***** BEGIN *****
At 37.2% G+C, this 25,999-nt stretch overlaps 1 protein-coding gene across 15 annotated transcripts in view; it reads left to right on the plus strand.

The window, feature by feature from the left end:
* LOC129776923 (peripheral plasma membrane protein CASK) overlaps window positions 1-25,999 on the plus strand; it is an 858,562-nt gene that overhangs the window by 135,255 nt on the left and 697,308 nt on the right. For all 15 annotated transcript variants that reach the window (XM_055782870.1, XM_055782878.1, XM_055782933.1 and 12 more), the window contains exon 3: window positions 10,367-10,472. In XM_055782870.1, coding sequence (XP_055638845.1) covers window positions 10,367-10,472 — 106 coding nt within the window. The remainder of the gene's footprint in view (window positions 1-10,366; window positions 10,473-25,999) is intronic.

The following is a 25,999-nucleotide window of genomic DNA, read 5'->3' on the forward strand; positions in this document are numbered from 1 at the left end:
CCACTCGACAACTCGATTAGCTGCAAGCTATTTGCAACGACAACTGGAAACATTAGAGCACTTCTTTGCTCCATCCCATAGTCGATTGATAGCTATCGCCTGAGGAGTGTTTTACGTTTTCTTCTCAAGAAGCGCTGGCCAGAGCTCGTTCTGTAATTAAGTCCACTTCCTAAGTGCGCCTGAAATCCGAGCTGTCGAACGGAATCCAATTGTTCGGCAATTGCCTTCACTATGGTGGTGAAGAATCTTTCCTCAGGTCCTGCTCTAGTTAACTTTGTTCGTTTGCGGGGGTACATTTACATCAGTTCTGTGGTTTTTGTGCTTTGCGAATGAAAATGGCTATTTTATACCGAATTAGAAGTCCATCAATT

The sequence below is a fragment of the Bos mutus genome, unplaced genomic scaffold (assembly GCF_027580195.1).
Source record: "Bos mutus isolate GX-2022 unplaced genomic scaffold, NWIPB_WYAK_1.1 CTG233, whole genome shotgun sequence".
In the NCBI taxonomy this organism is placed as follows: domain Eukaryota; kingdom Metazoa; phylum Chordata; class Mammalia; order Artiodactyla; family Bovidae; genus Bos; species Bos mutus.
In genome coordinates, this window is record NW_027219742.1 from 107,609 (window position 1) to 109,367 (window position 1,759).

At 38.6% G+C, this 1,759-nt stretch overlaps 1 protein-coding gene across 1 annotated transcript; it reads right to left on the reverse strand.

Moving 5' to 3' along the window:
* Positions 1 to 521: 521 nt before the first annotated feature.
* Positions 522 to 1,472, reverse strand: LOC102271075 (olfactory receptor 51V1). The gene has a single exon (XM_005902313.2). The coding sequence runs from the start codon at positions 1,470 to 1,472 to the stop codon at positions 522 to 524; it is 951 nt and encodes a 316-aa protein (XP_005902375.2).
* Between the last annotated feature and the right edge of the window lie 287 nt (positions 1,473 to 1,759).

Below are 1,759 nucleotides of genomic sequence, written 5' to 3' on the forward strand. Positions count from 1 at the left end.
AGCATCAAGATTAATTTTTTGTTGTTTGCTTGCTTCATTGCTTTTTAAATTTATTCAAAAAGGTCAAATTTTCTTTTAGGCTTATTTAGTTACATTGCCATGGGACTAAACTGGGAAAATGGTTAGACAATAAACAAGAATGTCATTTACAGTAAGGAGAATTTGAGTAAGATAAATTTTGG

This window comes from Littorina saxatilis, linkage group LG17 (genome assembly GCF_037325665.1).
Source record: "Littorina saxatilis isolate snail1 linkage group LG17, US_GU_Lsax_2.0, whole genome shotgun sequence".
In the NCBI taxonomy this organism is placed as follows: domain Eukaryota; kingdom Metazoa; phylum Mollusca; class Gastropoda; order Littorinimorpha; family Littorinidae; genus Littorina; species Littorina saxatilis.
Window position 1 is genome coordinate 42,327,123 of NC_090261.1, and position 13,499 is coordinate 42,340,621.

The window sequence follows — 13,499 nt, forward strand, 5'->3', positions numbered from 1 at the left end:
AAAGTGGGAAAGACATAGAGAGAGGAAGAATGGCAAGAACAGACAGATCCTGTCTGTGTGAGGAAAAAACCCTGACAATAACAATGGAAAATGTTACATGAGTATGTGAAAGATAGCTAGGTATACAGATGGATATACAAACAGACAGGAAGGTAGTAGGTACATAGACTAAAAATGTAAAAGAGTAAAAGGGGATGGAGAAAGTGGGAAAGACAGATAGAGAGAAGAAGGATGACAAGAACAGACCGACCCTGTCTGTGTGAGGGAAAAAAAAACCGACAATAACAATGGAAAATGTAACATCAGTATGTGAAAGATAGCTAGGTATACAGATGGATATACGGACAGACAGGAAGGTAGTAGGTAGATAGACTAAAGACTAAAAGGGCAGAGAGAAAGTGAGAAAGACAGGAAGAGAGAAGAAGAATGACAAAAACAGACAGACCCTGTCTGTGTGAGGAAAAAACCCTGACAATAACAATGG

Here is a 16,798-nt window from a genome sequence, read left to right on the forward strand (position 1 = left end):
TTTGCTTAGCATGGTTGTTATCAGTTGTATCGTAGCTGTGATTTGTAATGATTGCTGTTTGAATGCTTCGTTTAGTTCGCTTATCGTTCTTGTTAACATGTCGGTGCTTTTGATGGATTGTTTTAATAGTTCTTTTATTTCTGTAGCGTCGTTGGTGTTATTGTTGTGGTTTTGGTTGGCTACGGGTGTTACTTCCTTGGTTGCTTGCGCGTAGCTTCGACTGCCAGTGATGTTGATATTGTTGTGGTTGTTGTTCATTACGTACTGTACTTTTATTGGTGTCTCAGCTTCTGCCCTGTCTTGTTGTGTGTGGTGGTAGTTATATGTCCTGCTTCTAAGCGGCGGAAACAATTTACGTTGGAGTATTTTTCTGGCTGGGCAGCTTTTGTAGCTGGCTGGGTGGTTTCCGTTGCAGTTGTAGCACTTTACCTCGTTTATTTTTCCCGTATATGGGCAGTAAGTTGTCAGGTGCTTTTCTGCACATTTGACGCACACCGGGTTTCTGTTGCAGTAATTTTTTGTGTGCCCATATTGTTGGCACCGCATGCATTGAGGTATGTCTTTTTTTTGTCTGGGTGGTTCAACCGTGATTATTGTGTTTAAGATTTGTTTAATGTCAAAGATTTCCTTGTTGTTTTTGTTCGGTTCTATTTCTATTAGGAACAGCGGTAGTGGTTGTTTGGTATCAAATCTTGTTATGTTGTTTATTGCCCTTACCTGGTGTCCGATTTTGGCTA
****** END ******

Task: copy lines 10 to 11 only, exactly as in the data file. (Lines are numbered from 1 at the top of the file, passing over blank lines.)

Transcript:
At 38.6% G+C, this 1,759-nt stretch overlaps 1 protein-coding gene across 1 annotated transcript; it reads right to left on the reverse strand.

Moving 5' to 3' along the window: